The 2007 WASL pass rates for schools and districts were released yesterday. Be very careful when drawing conclusions from this data.
There is no attribution analysis that comes with these pass rates, so please remember that there are a number of factors that contribute to a student's results on the WASL and that the school is only a minor factor, not a determining factor. Stronger factors include the student's home and the student's teachers. For example, the pass rates at Chief Sealth High School are markedly higher this year than in previous years. Is that due to a change in the teaching and learning at Chief Sealth or is it primarily due to the recent introduction of International Baccalaureate classes there? Now that Sealth is offering IB classes, the school is attracting more high performing students. The improvement in pass rates at Sealth wasn't caused by a change in the student's classes but a change in the class of student. I remember a few years ago there was a teacher at the African American Academy who, through her personal and heroic efforts, got about 80% of her 4th grade class to pass all three tests. The test results for the 4th grade students in the other class were more like the historical pass rates for the rest of the school and the rest of the school's history. In the following year when the teacher had a third grade class (the AAA looped third and fourth grade), the school's pass rates for 4th graders returned to their usual levels. The pass rate didn't reflect the school's efforts or improvement, but the extraordinary effort of an individual teacher.
Be careful of any trend analysis. I would suggest that instead of comparing this year's 4th grade pass rate with last year's fourth grade pass rate, that you compare it instead with last year's third grade pass rate. Be wary of anyone who touts improvement from one fourth grade class to the next. Those are two different cohorts. If you follow the class of 2013 from the fourth grade in 2005 their pass rates in math have been 59.1% in the fourth grade, 57.0% in the fifth grade, 49.7% in the sixth grade, and 51.4% this past year in the seventh grade. This trend is downward but it may have stopped dropping. In reading that class' pass rates were 77.3%, 76.3%, 67.0%, and 62.3% - a steady and continuing decline. In writing their pass rates were 57.6% in the fourth grade and 72.4% in the seventh grade, a real improvement. Other cohorts have shorter records that we can follow (two or three years instead of four) but their trends are generally flat or down.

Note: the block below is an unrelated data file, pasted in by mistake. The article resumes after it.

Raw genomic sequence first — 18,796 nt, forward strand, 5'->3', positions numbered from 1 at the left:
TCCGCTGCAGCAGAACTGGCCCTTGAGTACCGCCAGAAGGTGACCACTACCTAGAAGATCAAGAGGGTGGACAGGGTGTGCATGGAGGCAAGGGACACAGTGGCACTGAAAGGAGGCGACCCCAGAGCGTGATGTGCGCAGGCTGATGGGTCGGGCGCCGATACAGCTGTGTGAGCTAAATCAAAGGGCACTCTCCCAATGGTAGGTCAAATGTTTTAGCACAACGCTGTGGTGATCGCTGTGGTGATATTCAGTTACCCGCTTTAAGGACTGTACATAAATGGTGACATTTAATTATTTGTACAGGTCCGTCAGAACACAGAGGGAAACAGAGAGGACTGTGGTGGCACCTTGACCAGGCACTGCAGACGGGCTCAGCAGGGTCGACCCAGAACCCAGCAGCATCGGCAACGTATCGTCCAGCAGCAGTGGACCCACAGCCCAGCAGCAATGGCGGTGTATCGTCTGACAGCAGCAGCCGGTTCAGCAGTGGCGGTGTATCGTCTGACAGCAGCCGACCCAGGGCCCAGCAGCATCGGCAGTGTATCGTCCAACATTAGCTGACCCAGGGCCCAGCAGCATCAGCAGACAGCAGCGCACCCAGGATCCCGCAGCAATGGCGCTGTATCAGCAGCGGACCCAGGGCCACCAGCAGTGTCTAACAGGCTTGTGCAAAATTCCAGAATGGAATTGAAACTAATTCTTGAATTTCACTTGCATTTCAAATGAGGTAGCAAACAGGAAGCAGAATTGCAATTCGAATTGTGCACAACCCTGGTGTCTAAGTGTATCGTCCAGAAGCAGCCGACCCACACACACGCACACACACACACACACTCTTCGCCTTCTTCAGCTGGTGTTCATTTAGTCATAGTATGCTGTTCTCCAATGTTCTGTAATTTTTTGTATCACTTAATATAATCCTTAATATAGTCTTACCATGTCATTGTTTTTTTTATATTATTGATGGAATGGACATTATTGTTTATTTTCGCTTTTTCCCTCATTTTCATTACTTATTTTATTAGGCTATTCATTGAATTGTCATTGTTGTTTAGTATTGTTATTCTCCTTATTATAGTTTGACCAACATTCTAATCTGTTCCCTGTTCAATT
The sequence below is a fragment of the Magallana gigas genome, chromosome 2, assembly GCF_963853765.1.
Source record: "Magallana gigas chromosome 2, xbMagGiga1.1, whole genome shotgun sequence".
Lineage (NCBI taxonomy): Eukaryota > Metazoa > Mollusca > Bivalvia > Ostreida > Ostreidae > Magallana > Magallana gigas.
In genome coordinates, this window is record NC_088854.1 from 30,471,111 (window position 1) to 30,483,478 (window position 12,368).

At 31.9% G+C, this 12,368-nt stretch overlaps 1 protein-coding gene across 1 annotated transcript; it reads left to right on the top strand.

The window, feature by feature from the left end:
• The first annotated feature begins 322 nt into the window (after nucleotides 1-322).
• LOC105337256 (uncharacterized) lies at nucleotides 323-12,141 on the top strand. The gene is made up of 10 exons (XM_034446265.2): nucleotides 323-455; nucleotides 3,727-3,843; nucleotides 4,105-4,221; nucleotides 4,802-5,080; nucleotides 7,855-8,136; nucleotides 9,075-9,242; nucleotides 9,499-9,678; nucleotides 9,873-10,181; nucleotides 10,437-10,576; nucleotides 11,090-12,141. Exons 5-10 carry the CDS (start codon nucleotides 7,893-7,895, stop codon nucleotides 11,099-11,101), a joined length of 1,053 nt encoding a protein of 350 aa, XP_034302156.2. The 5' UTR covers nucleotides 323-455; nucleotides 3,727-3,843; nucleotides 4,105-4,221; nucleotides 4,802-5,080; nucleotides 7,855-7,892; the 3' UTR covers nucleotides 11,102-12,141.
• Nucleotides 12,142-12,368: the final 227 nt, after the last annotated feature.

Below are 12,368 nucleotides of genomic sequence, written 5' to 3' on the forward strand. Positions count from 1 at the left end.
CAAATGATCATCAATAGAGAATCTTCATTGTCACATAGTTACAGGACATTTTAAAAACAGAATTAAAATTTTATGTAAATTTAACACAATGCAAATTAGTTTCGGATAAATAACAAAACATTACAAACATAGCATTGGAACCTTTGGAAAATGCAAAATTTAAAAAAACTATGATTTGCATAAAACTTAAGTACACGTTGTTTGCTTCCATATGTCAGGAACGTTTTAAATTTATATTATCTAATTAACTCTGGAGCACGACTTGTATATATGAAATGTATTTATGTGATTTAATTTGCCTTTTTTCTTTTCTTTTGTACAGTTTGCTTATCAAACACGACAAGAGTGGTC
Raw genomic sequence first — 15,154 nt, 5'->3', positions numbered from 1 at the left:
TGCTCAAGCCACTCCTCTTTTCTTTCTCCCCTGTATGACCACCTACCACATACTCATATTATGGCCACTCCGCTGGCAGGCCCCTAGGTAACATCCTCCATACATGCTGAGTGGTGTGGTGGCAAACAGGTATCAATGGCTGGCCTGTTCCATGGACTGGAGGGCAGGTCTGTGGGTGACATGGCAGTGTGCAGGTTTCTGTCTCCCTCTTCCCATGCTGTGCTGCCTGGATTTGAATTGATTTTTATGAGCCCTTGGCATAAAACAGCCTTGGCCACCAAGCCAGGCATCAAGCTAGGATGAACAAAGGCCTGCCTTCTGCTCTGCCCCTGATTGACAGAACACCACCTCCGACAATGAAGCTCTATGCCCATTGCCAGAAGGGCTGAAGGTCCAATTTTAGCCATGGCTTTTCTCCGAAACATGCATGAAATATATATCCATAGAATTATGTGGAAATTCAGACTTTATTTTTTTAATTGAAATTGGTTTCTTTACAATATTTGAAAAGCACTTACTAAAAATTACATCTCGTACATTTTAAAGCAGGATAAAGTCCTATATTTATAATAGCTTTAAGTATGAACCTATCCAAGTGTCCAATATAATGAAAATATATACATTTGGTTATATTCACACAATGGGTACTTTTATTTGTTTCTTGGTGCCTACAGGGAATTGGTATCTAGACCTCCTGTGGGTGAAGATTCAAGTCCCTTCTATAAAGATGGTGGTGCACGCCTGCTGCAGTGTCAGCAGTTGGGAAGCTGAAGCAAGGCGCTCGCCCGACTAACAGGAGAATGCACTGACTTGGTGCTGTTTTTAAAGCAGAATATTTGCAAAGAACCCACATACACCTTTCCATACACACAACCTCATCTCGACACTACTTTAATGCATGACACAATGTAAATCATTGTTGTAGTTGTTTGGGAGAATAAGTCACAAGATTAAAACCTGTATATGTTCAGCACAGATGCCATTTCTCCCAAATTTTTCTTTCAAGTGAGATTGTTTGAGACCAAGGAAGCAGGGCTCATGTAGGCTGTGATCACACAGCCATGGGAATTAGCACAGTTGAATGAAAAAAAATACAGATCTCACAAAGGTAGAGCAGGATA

Finally, be careful about claims regarding "growth" in the pass rates. According to a press release from the District, the pass rate on the 4th grade writing test "jumped" 20 percentage points at the AAA. First, that compares two different cohorts. These kids didn't take the test as third graders, so there is no pass rate to see change. Second, even after the "jump" the pass rate is a pitiful 46.2% while the District average is 62.6% on that test (down from 66.6% in the previous year). The press release also touts a 20 percentage point "jump" in the pass rates on the 6th grade reading test to 56.8%. The pass rate for these students as fifth graders (neglecting changes in the cohort) was 45.7%. The pass rate district-wide for sixth graders in reading was 70.9%, well above even the improved rates at the AAA. You don't see improvements of 10 or 20 percentage points at schools where the pass rate is above-average because these schools often don't have room for 10 or 20 percentage points of improvement. These "improvements" are often well within the margin for error on the WASL and therefore cannot be regarded at statistically significant anyway. There may not be any actual improvement, it may all be due to assessment error.
I'm not saying these changes in the pass rates aren't real and I'm not saying that increased pass rates aren't good. They are real and increases are good. I'm saying let's not presume any conclusions from them without some attribution analysis - of which there is none.